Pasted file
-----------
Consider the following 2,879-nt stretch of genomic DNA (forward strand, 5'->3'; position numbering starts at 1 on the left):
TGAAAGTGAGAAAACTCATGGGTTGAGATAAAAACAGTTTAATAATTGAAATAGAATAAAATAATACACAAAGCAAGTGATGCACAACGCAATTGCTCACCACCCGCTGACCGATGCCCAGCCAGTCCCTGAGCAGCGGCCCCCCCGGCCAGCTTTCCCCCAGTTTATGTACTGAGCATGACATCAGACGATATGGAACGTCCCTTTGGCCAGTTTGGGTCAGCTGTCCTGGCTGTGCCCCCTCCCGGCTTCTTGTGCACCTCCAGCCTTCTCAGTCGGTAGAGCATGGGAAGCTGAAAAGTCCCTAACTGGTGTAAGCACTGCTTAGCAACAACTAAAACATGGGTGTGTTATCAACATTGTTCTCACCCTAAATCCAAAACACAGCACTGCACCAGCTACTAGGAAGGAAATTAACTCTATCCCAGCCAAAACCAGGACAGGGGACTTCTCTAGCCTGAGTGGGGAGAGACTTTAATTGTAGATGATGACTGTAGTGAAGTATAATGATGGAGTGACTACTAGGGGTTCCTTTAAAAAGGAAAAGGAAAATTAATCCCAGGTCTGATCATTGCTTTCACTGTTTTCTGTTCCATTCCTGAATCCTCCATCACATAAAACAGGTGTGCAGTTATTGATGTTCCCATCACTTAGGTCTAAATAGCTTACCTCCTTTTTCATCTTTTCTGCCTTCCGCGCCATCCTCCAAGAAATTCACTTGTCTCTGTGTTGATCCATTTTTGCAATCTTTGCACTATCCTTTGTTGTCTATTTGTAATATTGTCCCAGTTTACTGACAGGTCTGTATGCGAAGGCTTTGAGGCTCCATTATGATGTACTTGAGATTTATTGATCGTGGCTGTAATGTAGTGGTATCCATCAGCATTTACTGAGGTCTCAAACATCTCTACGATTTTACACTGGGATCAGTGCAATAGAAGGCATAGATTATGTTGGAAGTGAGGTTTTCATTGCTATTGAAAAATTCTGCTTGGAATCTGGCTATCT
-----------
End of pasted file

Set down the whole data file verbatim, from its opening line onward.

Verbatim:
Consider the following 2,879-nt stretch of genomic DNA (forward strand, 5'->3'; position numbering starts at 1 on the left):
TGAAAGTGAGAAAACTCATGGGTTGAGATAAAAACAGTTTAATAATTGAAATAGAATAAAATAATACACAAAGCAAGTGATGCACAACGCAATTGCTCACCACCCGCTGACCGATGCCCAGCCAGTCCCTGAGCAGCGGCCCCCCCGGCCAGCTTTCCCCCAGTTTATGTACTGAGCATGACATCAGACGATATGGAACGTCCCTTTGGCCAGTTTGGGTCAGCTGTCCTGGCTGTGCCCCCTCCCGGCTTCTTGTGCACCTCCAGCCTTCTCAGTCGGTAGAGCATGGGAAGCTGAAAAGTCCCTAACTGGTGTAAGCACTGCTTAGCAACAACTAAAACATGGGTGTGTTATCAACATTGTTCTCACCCTAAATCCAAAACACAGCACTGCACCAGCTACTAGGAAGGAAATTAACTCTATCCCAGCCAAAACCAGGACAGGGGACTTCTCTAGCCTGAGTGGGGAGAGACTTTAATTGTAGATGATGACTGTAGTGAAGTATAATGATGGAGTGACTACTAGGGGTTCCTTTAAAAAGGAAAAGGAAAATTAATCCCAGGTCTGATCATTGCTTTCACTGTTTTCTGTTCCATTCCTGAATCCTCCATCACATAAAACAGGTGTGCAGTTATTGATGTTCCCATCACTTAGGTCTAAATAGCTTACCTCCTTTTTCATCTTTTCTGCCTTCCGCGCCATCCTCCAAGAAATTCACTTGTCTCTGTGTTGATCCATTTTTGCAATCTTTGCACTATCCTTTGTTGTCTATTTGTAATATTGTCCCAGTTTACTGACAGGTCTGTATGCGAAGGCTTTGAGGCTCCATTATGATGTACTTGAGATTTATTGATCGTGGCTGTAATGTAGTGGTATCCATCAGCATTTACTGAGGTCTCAAACATCTCTACGATTTTACACTGGGATCAGTGCAATAGAAGGCATAGATTATGTTGGAAGTGAGGTTTTCATTGCTATTGAAAAATTCTGCTTGGAATCTGGCTATCT